Just got my first fruit off my blueberry plant, so I thought it's a good time to ask for ID since there's leaves, flowers, buds, and fruit on at the same time. Just would like to get it ID if possible, so it's easier when I want to add to my collection ^^ It's better to have the variety name when sharing out cuttings/suckers too...
The plant loose almost all its leaves in winter, and it started with a few early flowers, which are now filling out with the first one harvested today. Only just getting a big flush of flowers now.
It's in a pot, and it suckers within the pot....
Checking back on the catalogue of the nursery I bought my plant from, they had Biloxi, Misty, and Gulf Coast... Does anyone have one of these that looks like mine?
I have a sharpe blue (not in these photos), which seems to have slightly lighter green, and rounder leaves, and whiter flowers. The leaves on these photos appears a little bluer than the real thing.
The fruit size suggests Gulf Coast. Is it a taller than usual plant? GC is a highbush that does well here.
I don't recall those fluted flowers so will check mine in the morning.
I have Biloxi too planted in the one 200L bin with its pollinator Sharp Blue. The fruits are not as large as Gulf Coast.
My 3 varieties are all fruiting now virtually impossible to tell which is first nor without looking at the labels, which is which. Except for GC which is a more upright plant with larger fruit.
I think this may be the biggest fruit I'll get because this is the first fruit this season...
The tree was neglected the last couple of years, so the current shape may not be its normal growth habit... Although it is comparatively more upright than my sharpe blue, which seems to have a more sprawling growth habit. The suckers grow straight up, but only short at the moment... might try to get a full body photo of the plant and its suckers tomorrow...
Some pix are here.
I think judging from Elaine's description, these are Gulf Coast ...
Fascinated that the BBs sucker. So far none of mine have. I'm not familiar enough with them to know if it's a common effect or not.
Yes it's definitely a blueberry! The trouble with me trying to identify against my bushes is that I don't know what mine are! I bought three at once and two died as a result of them being in a very sunny spot without water when we went away (a familiar story), but I don't know which one survived. Sorry to be such a pain. Mine are fruiting well now. I have taken cuttings from them and a couple have survived, I must practice doing this more as it's a great way to increase the harvest. I now have a little green house type structure where I can better nurse cuttings. I think a lot to do with success here is the timing of taking the cuttings. This time I did just around bud burst time. Anyone else tried to do this with Blueberries?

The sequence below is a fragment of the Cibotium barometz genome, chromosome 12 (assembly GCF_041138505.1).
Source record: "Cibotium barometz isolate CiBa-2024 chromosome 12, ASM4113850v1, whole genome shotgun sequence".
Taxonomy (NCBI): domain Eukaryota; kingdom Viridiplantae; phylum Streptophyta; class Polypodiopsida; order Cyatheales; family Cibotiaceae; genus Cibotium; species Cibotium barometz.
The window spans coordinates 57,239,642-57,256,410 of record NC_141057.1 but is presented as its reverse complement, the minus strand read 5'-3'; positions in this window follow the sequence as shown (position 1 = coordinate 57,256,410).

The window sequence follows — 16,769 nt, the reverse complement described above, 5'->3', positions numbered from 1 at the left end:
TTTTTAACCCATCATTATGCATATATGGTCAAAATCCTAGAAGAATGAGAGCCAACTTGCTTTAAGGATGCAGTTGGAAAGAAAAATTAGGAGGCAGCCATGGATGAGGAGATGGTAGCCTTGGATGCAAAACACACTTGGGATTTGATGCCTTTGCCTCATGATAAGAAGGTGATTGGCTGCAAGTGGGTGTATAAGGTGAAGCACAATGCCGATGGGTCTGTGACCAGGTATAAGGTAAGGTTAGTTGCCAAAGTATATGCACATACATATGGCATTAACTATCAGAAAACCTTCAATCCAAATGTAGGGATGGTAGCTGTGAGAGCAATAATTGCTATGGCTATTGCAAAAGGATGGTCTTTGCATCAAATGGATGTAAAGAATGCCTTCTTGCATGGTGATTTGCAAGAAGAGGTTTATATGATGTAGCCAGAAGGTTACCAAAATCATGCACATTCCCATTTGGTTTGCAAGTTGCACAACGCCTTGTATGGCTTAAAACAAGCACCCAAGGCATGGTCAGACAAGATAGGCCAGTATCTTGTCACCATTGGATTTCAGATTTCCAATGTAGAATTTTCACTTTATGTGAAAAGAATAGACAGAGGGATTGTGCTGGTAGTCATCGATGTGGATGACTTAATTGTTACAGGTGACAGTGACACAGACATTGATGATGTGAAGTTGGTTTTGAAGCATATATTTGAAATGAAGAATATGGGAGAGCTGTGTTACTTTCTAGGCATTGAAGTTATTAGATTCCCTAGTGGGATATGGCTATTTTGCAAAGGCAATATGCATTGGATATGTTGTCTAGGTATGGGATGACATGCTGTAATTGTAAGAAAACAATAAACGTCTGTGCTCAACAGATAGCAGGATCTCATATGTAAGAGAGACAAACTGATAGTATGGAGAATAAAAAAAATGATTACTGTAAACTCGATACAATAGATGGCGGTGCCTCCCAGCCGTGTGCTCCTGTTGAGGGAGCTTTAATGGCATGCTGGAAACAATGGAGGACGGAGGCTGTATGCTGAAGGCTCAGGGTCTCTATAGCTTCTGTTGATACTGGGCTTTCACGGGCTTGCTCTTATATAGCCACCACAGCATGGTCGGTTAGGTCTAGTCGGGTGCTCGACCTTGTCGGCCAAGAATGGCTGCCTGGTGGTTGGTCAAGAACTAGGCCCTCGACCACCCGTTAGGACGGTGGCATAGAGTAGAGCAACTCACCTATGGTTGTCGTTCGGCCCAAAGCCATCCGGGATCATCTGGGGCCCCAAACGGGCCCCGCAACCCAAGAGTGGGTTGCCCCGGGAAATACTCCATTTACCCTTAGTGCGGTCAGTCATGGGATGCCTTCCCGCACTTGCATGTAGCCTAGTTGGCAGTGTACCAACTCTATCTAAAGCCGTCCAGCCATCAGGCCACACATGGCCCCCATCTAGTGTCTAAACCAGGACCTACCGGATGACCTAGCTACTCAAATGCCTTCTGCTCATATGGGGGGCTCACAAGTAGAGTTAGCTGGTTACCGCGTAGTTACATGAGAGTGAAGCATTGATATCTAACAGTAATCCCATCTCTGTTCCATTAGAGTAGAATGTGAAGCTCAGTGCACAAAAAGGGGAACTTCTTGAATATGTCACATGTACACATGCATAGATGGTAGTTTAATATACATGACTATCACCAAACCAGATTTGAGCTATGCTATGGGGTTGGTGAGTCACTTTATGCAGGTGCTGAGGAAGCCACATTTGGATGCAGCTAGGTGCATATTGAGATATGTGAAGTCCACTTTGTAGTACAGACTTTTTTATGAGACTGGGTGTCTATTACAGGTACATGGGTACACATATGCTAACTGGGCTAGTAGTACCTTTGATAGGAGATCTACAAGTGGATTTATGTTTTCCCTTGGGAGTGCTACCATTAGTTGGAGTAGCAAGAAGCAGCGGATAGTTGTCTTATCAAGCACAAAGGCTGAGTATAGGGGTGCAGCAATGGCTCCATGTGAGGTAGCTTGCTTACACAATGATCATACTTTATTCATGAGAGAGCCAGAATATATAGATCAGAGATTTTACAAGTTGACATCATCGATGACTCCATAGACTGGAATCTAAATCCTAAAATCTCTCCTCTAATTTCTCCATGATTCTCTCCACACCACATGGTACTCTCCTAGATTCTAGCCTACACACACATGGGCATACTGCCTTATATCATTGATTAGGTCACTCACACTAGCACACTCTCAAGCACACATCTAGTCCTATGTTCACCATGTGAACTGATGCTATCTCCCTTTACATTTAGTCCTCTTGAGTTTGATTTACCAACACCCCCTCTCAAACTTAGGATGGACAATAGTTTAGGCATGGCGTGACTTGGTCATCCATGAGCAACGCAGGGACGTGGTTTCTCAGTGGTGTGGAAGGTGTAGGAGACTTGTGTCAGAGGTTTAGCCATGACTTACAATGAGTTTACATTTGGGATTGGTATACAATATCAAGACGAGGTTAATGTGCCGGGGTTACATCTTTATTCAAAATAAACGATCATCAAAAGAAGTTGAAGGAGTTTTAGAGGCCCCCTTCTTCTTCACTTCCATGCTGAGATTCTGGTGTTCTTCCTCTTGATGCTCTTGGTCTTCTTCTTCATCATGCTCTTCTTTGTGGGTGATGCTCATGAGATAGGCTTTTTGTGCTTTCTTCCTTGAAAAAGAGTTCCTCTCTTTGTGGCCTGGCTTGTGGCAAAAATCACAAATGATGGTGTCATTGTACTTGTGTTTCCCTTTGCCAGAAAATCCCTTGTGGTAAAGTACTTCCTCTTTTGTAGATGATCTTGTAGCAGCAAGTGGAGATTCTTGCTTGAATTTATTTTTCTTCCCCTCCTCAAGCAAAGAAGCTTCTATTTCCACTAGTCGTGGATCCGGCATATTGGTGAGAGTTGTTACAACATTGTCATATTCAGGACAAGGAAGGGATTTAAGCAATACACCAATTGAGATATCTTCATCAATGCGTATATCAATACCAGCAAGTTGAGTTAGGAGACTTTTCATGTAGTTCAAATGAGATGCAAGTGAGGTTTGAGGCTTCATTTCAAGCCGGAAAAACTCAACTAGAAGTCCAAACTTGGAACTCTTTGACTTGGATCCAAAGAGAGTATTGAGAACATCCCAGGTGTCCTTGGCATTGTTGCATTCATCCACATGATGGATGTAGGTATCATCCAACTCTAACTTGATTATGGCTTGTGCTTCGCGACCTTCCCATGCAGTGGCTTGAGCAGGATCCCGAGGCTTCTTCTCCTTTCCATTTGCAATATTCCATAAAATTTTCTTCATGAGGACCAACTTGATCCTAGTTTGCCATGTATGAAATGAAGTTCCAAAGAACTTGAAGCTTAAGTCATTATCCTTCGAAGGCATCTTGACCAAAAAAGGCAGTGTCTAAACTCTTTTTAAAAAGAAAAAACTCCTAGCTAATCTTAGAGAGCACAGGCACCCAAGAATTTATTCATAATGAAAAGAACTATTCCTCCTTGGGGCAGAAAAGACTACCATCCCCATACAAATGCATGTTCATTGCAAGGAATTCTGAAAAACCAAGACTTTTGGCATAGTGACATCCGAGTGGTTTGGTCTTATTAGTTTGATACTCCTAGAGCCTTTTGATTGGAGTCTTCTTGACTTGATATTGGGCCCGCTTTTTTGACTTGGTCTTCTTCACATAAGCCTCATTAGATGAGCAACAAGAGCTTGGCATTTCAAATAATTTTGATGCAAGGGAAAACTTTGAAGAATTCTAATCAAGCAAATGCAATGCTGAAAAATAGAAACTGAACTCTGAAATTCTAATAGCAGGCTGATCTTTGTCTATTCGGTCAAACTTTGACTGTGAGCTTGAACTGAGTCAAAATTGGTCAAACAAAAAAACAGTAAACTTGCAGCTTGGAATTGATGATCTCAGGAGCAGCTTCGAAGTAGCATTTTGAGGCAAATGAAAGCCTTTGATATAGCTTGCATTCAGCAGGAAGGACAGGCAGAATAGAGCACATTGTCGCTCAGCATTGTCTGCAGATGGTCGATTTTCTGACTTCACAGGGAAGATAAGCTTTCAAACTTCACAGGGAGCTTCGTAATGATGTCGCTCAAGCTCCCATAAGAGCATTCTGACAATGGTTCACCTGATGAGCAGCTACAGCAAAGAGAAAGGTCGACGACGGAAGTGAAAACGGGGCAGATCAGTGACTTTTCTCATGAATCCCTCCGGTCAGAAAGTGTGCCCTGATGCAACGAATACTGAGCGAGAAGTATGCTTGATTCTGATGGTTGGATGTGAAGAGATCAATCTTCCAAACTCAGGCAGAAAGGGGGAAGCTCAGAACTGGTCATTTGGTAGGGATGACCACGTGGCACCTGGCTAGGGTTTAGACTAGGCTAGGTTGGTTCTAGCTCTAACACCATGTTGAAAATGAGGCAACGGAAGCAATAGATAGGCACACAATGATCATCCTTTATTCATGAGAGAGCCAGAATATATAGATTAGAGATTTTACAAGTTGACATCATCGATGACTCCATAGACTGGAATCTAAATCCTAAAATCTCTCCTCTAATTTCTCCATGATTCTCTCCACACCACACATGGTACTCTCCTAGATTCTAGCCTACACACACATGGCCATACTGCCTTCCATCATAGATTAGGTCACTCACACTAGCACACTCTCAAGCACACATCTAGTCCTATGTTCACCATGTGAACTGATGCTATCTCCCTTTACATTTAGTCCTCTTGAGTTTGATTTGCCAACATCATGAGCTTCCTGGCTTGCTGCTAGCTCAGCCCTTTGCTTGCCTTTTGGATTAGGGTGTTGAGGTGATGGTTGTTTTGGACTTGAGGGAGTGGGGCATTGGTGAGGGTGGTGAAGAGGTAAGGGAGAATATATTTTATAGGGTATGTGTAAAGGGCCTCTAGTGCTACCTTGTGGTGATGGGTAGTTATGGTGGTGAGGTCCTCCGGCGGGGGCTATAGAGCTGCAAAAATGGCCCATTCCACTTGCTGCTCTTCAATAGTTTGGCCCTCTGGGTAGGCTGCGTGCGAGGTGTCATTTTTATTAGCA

I tried last year ~ They took. The suckers grow a lot faster than the stem cuttings, where the sucker already have flowers and baby fruits this year, but the stem cuttings are still small.
I would try again, but need to get some acidic potting mix...
I thought it would be difficult to tell the different blueberries apart, but just giving it a try.... it would be better for swapping if we know the varieties, so we don't get the same one in a swap ~
I'm now just missing a picture of misty ~ Comparing with Elaine's I think mine's more like Gulf Coast ~
I never know how much sun to give cuttings. Do you want to expose them so they produce energy and put out roots, or do you want to protect them so they don't dry out? How much sun did you give yours Florence and Roger?
HI Rob, I put them under the pergola where I can keep them watered everyday... Tough ones (like trident maple, Fig) and ones I don't care if they take or not, I put them under larger potted trees, so that they get shade and some protection from wind. I had an orange cutting like this dried up after a couple of months when it started budding. So I think definitely under the pergola for blueberries.
There are certain species that works better in complete darkness called "Etiolated Cutting"... I came across that when I researched about avocado cuttings, apparently avocado need to be in total darkness to improve strike rate. I have had no success with avocados, so I am thinking to give that a try, but there's not a lot of information about etiolated cuttings online...
Afaik, Avocados and Mangoes don't easily strike from cuttings. They use grafting as we know and (can't remember the name now), but with Lychees they get roots from damage to a branch. There's a proper word. They are all tricky to get right. Grafting is a well-known technique in its many forms - or well-known to the professional nursery people.
I have a cutting mango that was given to me in a chooks forum meeting, and it's been growing strongly and gave me a couple of fruits last year ^^ I haven't been to their meeting since, so I didn't get a chance to ask what it was and how she did it.... but when I got it, it appears to be rooted in clay soil, not potting mix.
Lychees, and Longans are normally murcotted (aka airlayer).